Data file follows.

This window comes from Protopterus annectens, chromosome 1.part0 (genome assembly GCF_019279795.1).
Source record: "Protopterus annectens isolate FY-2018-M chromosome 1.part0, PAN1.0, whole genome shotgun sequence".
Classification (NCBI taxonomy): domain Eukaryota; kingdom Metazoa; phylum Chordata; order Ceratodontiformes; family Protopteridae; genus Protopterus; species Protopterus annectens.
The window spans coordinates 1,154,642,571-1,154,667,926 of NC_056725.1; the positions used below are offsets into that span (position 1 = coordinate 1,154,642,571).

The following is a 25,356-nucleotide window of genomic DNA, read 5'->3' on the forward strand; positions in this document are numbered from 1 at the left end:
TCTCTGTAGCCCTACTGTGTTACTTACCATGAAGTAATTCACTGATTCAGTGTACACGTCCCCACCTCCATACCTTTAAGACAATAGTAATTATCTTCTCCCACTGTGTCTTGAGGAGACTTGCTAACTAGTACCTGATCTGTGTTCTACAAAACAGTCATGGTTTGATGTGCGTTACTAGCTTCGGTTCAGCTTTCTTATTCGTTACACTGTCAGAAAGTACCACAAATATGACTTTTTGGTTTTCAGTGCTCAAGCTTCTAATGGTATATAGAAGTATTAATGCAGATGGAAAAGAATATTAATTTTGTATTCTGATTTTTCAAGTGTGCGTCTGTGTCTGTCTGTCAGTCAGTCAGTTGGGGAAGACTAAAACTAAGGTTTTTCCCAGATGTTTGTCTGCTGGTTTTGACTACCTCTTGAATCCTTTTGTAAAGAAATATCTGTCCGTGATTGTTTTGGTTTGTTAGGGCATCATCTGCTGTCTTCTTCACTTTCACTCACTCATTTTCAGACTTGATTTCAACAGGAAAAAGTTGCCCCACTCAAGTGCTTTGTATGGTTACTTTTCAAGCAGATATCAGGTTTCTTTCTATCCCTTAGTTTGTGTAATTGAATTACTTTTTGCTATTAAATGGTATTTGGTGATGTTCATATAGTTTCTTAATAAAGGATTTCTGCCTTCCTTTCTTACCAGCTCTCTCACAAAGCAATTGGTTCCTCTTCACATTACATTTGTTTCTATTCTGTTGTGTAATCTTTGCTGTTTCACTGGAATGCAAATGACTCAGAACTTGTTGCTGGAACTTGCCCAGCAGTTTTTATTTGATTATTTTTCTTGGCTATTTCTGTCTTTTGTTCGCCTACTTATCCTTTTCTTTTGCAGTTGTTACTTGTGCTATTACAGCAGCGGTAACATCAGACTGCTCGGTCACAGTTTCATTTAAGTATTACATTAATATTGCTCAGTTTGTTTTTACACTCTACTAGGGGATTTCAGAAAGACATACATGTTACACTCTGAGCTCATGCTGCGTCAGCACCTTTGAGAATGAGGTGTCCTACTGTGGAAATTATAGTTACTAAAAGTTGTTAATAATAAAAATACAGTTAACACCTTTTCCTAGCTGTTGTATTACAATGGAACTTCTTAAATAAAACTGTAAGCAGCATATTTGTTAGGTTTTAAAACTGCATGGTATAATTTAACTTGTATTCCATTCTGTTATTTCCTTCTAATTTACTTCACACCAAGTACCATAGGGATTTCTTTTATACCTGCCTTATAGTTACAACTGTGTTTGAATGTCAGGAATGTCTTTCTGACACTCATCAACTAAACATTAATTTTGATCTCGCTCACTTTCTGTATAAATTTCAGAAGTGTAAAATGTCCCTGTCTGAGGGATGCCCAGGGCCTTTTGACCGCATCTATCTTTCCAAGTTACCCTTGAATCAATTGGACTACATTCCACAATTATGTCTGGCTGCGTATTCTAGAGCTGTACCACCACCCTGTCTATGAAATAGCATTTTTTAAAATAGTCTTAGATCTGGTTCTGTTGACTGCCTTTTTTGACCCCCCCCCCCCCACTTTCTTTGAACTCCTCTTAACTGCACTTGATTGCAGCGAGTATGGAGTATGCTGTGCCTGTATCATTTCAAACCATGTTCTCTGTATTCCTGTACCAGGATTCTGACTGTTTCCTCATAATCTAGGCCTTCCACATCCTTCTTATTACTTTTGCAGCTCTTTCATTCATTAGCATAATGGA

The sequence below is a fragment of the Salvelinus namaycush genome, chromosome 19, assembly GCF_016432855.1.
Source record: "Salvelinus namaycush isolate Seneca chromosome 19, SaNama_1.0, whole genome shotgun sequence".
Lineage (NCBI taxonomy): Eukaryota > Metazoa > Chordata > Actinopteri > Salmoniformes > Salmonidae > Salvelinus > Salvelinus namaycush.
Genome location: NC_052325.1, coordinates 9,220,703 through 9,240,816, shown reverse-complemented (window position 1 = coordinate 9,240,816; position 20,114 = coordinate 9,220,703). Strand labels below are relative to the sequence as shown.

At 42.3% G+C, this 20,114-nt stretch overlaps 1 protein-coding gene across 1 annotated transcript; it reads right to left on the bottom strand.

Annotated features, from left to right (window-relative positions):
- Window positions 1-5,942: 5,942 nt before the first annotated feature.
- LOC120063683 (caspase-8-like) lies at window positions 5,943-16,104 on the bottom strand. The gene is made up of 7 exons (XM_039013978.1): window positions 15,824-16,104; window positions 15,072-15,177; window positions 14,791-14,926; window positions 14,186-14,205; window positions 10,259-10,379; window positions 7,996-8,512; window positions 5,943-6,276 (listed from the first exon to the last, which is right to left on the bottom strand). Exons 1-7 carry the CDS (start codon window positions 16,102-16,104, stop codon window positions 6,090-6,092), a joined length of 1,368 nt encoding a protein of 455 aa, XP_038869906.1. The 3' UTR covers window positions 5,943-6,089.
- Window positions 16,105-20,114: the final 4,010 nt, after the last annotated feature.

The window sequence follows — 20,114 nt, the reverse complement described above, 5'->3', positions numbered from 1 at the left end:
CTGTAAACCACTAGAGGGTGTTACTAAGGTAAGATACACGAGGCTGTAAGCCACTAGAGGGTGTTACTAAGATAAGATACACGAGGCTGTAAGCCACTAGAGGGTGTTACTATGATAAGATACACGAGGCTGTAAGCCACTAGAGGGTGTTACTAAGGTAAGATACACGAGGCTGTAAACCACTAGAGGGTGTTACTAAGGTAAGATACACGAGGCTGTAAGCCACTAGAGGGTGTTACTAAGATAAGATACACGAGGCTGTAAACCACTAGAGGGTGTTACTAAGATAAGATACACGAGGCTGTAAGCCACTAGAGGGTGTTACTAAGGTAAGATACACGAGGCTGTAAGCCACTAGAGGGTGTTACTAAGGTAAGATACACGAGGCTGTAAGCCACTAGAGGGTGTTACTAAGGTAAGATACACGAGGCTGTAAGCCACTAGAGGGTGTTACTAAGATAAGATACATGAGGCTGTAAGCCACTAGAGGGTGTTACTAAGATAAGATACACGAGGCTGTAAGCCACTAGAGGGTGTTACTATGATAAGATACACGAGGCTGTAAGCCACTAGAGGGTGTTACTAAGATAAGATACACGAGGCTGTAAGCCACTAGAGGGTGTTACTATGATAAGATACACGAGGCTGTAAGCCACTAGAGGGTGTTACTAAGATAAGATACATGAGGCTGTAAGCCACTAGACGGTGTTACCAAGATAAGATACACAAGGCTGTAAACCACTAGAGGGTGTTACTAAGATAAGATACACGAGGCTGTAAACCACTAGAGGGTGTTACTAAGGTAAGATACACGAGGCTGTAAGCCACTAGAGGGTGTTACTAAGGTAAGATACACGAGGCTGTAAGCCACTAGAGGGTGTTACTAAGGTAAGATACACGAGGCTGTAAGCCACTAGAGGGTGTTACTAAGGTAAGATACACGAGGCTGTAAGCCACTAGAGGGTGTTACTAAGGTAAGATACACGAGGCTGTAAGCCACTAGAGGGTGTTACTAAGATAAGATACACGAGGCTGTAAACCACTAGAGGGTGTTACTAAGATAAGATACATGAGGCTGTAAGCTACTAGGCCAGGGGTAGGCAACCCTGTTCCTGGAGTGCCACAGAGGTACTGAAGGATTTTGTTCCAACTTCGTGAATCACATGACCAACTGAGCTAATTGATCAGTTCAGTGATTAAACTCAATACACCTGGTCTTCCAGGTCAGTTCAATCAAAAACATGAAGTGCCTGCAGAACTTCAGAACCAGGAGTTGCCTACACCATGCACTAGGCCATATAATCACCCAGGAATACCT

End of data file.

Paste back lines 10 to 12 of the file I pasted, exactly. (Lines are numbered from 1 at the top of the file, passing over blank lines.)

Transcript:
Genome location: NC_052325.1, coordinates 9,220,703 through 9,240,816, shown reverse-complemented (window position 1 = coordinate 9,240,816; position 20,114 = coordinate 9,220,703). Strand labels below are relative to the sequence as shown.

At 42.3% G+C, this 20,114-nt stretch overlaps 1 protein-coding gene across 1 annotated transcript; it reads right to left on the bottom strand.

Annotated features, from left to right (window-relative positions):